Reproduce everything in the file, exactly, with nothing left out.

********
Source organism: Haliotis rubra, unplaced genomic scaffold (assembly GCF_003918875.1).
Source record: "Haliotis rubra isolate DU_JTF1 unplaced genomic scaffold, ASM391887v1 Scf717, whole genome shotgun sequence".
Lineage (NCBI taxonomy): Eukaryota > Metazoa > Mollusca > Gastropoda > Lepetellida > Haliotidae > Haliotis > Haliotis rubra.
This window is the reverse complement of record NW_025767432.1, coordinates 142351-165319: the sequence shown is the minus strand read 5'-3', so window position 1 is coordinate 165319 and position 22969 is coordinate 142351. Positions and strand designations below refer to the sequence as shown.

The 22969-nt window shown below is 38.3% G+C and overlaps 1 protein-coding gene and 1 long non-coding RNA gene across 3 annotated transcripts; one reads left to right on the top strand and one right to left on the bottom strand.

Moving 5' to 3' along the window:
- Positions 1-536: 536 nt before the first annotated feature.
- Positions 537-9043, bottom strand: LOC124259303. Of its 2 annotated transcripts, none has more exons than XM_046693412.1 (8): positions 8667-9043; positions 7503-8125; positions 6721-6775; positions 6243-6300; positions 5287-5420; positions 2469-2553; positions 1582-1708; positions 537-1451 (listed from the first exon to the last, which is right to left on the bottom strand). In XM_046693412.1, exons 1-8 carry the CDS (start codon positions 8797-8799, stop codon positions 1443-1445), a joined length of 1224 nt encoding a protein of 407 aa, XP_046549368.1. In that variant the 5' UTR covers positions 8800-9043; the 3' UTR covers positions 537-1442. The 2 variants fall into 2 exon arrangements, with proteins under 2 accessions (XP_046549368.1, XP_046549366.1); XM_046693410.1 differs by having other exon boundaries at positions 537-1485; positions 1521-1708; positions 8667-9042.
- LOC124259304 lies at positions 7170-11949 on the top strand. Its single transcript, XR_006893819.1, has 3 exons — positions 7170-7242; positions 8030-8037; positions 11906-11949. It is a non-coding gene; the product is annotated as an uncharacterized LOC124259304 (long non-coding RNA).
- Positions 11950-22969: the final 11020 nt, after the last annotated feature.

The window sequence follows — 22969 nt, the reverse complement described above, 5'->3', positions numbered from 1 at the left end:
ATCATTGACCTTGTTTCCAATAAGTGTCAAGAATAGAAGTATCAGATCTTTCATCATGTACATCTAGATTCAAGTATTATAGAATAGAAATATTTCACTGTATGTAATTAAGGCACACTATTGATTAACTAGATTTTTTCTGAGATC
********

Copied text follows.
Source organism: Haliotis rubra, unplaced genomic scaffold (assembly GCF_003918875.1).
Source record: "Haliotis rubra isolate DU_JTF1 unplaced genomic scaffold, ASM391887v1 Scf717, whole genome shotgun sequence".
Lineage (NCBI taxonomy): Eukaryota > Metazoa > Mollusca > Gastropoda > Lepetellida > Haliotidae > Haliotis > Haliotis rubra.
This window is the reverse complement of record NW_025767432.1, coordinates 142351-165319: the sequence shown is the minus strand read 5'-3', so window position 1 is coordinate 165319 and position 22969 is coordinate 142351. Positions and strand designations below refer to the sequence as shown.

The 22969-nt window shown below is 38.3% G+C and overlaps 1 protein-coding gene and 1 long non-coding RNA gene across 3 annotated transcripts; one reads left to right on the top strand and one right to left on the bottom strand.

Moving 5' to 3' along the window:
- Positions 1-536: 536 nt before the first annotated feature.
- Positions 537-9043, bottom strand: LOC124259303. Of its 2 annotated transcripts, none has more exons than XM_046693412.1 (8): positions 8667-9043; positions 7503-8125; positions 6721-6775; positions 6243-6300; positions 5287-5420; positions 2469-2553; positions 1582-1708; positions 537-1451 (listed from the first exon to the last, which is right to left on the bottom strand). In XM_046693412.1, exons 1-8 carry the CDS (start codon positions 8797-8799, stop codon positions 1443-1445), a joined length of 1224 nt encoding a protein of 407 aa, XP_046549368.1. In that variant the 5' UTR covers positions 8800-9043; the 3' UTR covers positions 537-1442. The 2 variants fall into 2 exon arrangements, with proteins under 2 accessions (XP_046549368.1, XP_046549366.1); XM_046693410.1 differs by having other exon boundaries at positions 537-1485; positions 1521-1708; positions 8667-9042.
- LOC124259304 lies at positions 7170-11949 on the top strand. Its single transcript, XR_006893819.1, has 3 exons — positions 7170-7242; positions 8030-8037; positions 11906-11949. It is a non-coding gene; the product is annotated as an uncharacterized LOC124259304 (long non-coding RNA).
- Positions 11950-22969: the final 11020 nt, after the last annotated feature.

The window sequence follows — 22969 nt, the reverse complement described above, 5'->3', positions numbered from 1 at the left end:
ATCATTGACCTTGTTTCCAATAAGTGTCAAGAATAGAAGTATCAGATCTTTCATCATGTACATCTAGATTCAAGTATTATAGAATAGAAATATTTCACTGTATGTAATTAAGGCACACTATTGATTAACTAGATTTTTTCTGAGATC